Adlens is making our latest favorite item in the wearable technology sector.
What it is: Adlens are prescription glasses that you adjust yourself to your own prescription. The company calls them “variable focus eyewear.” As far as wearable tech goes, Adlens makes something pretty cool – each lens consists of an elastic membrane held between polycarbonate plates. As the space is injected with fluid via a removable dial, the membrane bends to adjust the power of the lens.
How it works: The glasses come with a sort of steampunk-looking adjuster on each side, which you twist back and forth to change the prescription strength in each lens until they’re perfect. Here some responsibility is left to the wearer — obviously you want to do this carefully to a. avoid headaches and b. get the lens strength absolutely right before removing the dials. (After snapping them off, the lenses are set.) You can leave the dials on for a few days to test the glasses and make sure you’ve got each lens adjusted correctly.
The glasses can correct from -4.5 to +3.5 prescriptions, which means they work for both far and near sightedness, but won’t help you out if your eyesight is bad enough that you’re legally blind. On the other hand, if you have trouble with both near and far vision and don’t mind some crazy looking dials on your eyewear, you can leave the adjusters attached and change the lens power back and forth.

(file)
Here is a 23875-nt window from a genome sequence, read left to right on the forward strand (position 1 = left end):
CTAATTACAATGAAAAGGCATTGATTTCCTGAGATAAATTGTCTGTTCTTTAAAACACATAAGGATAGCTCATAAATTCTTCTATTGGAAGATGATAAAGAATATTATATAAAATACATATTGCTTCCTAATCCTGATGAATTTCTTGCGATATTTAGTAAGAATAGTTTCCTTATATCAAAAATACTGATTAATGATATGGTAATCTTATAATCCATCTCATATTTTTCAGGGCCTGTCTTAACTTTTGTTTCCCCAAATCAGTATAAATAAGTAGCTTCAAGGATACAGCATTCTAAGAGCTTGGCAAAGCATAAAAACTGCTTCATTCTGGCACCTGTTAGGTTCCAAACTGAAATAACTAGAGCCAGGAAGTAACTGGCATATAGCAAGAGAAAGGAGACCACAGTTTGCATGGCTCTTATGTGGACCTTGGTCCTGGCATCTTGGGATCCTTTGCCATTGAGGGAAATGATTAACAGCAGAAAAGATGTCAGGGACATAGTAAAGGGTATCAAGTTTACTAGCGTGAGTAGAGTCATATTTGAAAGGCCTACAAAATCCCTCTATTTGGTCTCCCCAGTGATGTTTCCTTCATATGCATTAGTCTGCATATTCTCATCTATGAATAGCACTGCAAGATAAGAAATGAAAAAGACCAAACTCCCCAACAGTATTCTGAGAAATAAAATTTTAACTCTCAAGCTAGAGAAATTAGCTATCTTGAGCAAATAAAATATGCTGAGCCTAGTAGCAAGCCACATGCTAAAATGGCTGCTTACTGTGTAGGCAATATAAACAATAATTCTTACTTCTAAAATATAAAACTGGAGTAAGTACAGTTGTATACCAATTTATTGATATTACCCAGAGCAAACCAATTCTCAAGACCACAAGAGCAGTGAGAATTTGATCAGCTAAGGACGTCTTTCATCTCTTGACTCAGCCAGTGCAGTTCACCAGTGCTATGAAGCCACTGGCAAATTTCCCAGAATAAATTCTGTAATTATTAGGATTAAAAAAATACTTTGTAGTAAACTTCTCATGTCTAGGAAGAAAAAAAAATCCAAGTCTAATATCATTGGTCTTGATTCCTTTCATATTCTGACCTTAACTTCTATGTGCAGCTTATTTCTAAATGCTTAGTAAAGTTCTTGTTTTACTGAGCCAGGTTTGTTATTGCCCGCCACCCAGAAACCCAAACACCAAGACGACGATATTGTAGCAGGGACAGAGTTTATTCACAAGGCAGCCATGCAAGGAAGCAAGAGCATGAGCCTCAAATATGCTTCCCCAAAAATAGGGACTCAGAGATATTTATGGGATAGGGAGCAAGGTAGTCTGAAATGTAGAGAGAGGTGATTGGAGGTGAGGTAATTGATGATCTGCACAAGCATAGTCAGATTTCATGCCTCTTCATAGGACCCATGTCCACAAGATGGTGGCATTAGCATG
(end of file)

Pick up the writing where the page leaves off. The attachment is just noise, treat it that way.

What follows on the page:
Our experience: There are a few different styles, but Adlens’ newest are these John Lennon lookalikes (that’s who the collection is named for) which come as sunglasses and regular eyeglasses. We tried the sunglasses ($133) — style-wise, they were a little small for our face, but the ability to fine-tune the lenses was awesome (we’re near-sighted). It was easy to adjust each side, be sure of the prescription, and snap off the dials.
And more: Though the glasses launched a few months ago, the company’s e-commerce venture is all new. So is a charitable component — for every pair of the John Lennon Collection sold, Adlens donates a pair of glasses to a recipient in a developing country, through their non-profit partner Vision for a Nation.